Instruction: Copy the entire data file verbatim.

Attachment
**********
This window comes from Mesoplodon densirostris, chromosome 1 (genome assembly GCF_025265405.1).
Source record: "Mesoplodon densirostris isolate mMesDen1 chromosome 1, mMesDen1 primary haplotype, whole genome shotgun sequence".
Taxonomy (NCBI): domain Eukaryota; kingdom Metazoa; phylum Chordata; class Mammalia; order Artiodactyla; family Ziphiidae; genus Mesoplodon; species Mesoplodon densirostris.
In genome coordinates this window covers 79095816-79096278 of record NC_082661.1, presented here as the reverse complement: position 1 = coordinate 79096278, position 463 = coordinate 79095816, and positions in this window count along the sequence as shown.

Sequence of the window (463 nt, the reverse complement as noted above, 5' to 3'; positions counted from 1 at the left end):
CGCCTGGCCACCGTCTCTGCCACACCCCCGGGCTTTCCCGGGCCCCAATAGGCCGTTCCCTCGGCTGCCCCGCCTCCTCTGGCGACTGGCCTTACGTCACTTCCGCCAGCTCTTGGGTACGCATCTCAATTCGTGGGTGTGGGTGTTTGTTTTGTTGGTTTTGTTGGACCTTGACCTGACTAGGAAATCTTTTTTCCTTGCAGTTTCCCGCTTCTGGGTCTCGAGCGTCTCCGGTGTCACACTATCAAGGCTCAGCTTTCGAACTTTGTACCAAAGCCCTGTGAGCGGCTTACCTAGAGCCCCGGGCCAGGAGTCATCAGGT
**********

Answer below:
This window comes from Mesoplodon densirostris, chromosome 1 (genome assembly GCF_025265405.1).
Source record: "Mesoplodon densirostris isolate mMesDen1 chromosome 1, mMesDen1 primary haplotype, whole genome shotgun sequence".
Taxonomy (NCBI): domain Eukaryota; kingdom Metazoa; phylum Chordata; class Mammalia; order Artiodactyla; family Ziphiidae; genus Mesoplodon; species Mesoplodon densirostris.
In genome coordinates this window covers 79095816-79096278 of record NC_082661.1, presented here as the reverse complement: position 1 = coordinate 79096278, position 463 = coordinate 79095816, and positions in this window count along the sequence as shown.

Sequence of the window (463 nt, the reverse complement as noted above, 5' to 3'; positions counted from 1 at the left end):
CGCCTGGCCACCGTCTCTGCCACACCCCCGGGCTTTCCCGGGCCCCAATAGGCCGTTCCCTCGGCTGCCCCGCCTCCTCTGGCGACTGGCCTTACGTCACTTCCGCCAGCTCTTGGGTACGCATCTCAATTCGTGGGTGTGGGTGTTTGTTTTGTTGGTTTTGTTGGACCTTGACCTGACTAGGAAATCTTTTTTCCTTGCAGTTTCCCGCTTCTGGGTCTCGAGCGTCTCCGGTGTCACACTATCAAGGCTCAGCTTTCGAACTTTGTACCAAAGCCCTGTGAGCGGCTTACCTAGAGCCCCGGGCCAGGAGTCATCAGGT